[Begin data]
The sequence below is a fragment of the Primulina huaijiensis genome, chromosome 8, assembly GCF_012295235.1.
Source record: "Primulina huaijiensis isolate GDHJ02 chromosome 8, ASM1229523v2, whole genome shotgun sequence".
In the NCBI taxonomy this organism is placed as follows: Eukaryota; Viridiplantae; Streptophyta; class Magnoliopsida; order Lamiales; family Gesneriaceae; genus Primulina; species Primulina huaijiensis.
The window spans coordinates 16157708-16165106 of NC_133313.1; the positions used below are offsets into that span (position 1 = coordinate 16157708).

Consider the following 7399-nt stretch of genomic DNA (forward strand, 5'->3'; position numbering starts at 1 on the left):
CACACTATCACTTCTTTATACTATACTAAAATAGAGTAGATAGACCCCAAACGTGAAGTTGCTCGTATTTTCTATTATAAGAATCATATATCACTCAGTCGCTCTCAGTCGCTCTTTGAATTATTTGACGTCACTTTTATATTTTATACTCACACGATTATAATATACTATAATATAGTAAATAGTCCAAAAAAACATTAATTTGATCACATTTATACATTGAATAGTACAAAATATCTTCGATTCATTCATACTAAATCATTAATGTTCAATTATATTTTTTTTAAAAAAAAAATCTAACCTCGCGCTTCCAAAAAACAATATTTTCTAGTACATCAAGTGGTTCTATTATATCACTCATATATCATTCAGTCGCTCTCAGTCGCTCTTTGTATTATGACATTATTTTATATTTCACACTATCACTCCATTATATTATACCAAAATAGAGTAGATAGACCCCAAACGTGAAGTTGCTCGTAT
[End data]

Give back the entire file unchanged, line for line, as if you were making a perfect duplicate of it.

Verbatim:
The sequence below is a fragment of the Primulina huaijiensis genome, chromosome 8, assembly GCF_012295235.1.
Source record: "Primulina huaijiensis isolate GDHJ02 chromosome 8, ASM1229523v2, whole genome shotgun sequence".
In the NCBI taxonomy this organism is placed as follows: Eukaryota; Viridiplantae; Streptophyta; class Magnoliopsida; order Lamiales; family Gesneriaceae; genus Primulina; species Primulina huaijiensis.
The window spans coordinates 16157708-16165106 of NC_133313.1; the positions used below are offsets into that span (position 1 = coordinate 16157708).

Consider the following 7399-nt stretch of genomic DNA (forward strand, 5'->3'; position numbering starts at 1 on the left):
CACACTATCACTTCTTTATACTATACTAAAATAGAGTAGATAGACCCCAAACGTGAAGTTGCTCGTATTTTCTATTATAAGAATCATATATCACTCAGTCGCTCTCAGTCGCTCTTTGAATTATTTGACGTCACTTTTATATTTTATACTCACACGATTATAATATACTATAATATAGTAAATAGTCCAAAAAAACATTAATTTGATCACATTTATACATTGAATAGTACAAAATATCTTCGATTCATTCATACTAAATCATTAATGTTCAATTATATTTTTTTTAAAAAAAAAATCTAACCTCGCGCTTCCAAAAAACAATATTTTCTAGTACATCAAGTGGTTCTATTATATCACTCATATATCATTCAGTCGCTCTCAGTCGCTCTTTGTATTATGACATTATTTTATATTTCACACTATCACTCCATTATATTATACCAAAATAGAGTAGATAGACCCCAAACGTGAAGTTGCTCGTAT